BP, also known as sum-product, is an iterative message-passing method that can be used to describe a probability distribution over an instance described by a factor graph in the correlation decay approximation (27, 28). The accuracy of the approximation relies on the assumption that, when removing an interaction from the network, the nodes involved in that interaction become effectively independent, an assumption linked to so-called replica symmetry (RS) in statistical physics.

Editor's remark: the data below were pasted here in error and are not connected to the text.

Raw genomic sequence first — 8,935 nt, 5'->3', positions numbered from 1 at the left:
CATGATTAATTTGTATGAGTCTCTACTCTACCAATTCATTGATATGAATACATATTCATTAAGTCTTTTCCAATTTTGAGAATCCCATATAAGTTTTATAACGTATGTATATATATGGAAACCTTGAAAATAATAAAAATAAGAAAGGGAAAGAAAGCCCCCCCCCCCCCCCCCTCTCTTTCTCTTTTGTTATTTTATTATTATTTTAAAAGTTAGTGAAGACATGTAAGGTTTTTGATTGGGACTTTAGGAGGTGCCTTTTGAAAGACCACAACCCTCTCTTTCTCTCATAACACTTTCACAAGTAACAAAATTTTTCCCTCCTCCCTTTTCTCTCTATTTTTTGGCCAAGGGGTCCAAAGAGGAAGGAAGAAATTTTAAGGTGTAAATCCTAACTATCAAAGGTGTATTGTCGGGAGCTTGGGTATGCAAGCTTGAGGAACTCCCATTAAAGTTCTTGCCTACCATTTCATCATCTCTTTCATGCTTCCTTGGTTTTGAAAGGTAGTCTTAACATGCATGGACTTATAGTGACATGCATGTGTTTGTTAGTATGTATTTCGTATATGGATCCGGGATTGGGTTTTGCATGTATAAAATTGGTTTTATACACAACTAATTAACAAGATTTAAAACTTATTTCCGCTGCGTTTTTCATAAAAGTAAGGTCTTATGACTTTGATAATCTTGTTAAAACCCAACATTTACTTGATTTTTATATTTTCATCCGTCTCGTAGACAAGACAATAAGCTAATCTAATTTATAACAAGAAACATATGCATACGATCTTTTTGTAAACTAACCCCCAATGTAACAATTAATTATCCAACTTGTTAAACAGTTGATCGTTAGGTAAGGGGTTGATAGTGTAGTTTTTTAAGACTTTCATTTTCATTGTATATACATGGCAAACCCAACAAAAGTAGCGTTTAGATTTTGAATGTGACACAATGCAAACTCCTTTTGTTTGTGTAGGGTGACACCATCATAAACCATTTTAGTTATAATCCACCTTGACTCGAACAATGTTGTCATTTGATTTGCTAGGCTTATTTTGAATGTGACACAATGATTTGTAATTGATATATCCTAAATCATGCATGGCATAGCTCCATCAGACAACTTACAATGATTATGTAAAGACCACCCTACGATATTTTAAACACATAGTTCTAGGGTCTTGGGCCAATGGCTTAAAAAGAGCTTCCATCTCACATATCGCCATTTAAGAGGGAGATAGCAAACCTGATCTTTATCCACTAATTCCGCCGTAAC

Algorithmically, the method can be briefly summarized as follows. The goal is to solve a system of equations involving quantities called messages. These messages represent single-variable cavity marginal probabilities, where the term “cavity” refers to the fact that these probabilities neglect the existence of a node in the graph. For each edge of the graph there are two messages going in opposite directions. Each equation in the system gives the expression of one of the messages as a function of its neighboring messages. The expressions for these functions are derived from the form of the interactions between the variables of the graph. The resulting system of equations is then solved iteratively, by initializing the messages in some arbitrary configuration and updating them according to the equations until a fixed point is eventually reached. If convergence is achieved, the messages can be used to compute various quantities of interest; among those, the most relevant in our case are the single-site marginals and the thermodynamic quantities such as the entropy and the free energy of the system. From single-site marginals, it is also possible to extract a configuration by simply taking the